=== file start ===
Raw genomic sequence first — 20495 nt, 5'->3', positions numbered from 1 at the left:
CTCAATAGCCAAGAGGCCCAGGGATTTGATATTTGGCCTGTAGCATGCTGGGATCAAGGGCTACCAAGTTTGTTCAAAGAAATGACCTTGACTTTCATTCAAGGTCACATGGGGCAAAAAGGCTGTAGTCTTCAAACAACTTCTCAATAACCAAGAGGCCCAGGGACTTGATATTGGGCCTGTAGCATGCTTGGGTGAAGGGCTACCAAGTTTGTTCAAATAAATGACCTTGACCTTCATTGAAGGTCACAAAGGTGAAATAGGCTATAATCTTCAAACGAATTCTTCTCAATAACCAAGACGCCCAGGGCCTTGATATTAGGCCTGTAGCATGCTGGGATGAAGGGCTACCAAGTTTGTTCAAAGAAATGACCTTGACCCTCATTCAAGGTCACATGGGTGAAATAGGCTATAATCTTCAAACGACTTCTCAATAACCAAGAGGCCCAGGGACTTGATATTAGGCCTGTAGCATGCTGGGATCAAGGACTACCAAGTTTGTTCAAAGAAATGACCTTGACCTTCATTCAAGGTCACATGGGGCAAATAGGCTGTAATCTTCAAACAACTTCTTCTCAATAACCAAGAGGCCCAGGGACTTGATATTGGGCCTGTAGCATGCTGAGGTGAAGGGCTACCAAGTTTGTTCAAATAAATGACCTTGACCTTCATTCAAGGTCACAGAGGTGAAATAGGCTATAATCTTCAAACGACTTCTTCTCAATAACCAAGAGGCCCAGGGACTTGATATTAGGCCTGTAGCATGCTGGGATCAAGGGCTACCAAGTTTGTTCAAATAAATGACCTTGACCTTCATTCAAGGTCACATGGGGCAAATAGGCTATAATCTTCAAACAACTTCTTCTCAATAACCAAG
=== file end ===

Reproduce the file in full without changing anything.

Raw genomic sequence first — 20495 nt, 5'->3', positions numbered from 1 at the left:
CTCAATAGCCAAGAGGCCCAGGGATTTGATATTTGGCCTGTAGCATGCTGGGATCAAGGGCTACCAAGTTTGTTCAAAGAAATGACCTTGACTTTCATTCAAGGTCACATGGGGCAAAAAGGCTGTAGTCTTCAAACAACTTCTCAATAACCAAGAGGCCCAGGGACTTGATATTGGGCCTGTAGCATGCTTGGGTGAAGGGCTACCAAGTTTGTTCAAATAAATGACCTTGACCTTCATTGAAGGTCACAAAGGTGAAATAGGCTATAATCTTCAAACGAATTCTTCTCAATAACCAAGACGCCCAGGGCCTTGATATTAGGCCTGTAGCATGCTGGGATGAAGGGCTACCAAGTTTGTTCAAAGAAATGACCTTGACCCTCATTCAAGGTCACATGGGTGAAATAGGCTATAATCTTCAAACGACTTCTCAATAACCAAGAGGCCCAGGGACTTGATATTAGGCCTGTAGCATGCTGGGATCAAGGACTACCAAGTTTGTTCAAAGAAATGACCTTGACCTTCATTCAAGGTCACATGGGGCAAATAGGCTGTAATCTTCAAACAACTTCTTCTCAATAACCAAGAGGCCCAGGGACTTGATATTGGGCCTGTAGCATGCTGAGGTGAAGGGCTACCAAGTTTGTTCAAATAAATGACCTTGACCTTCATTCAAGGTCACAGAGGTGAAATAGGCTATAATCTTCAAACGACTTCTTCTCAATAACCAAGAGGCCCAGGGACTTGATATTAGGCCTGTAGCATGCTGGGATCAAGGGCTACCAAGTTTGTTCAAATAAATGACCTTGACCTTCATTCAAGGTCACATGGGGCAAATAGGCTATAATCTTCAAACAACTTCTTCTCAATAACCAAG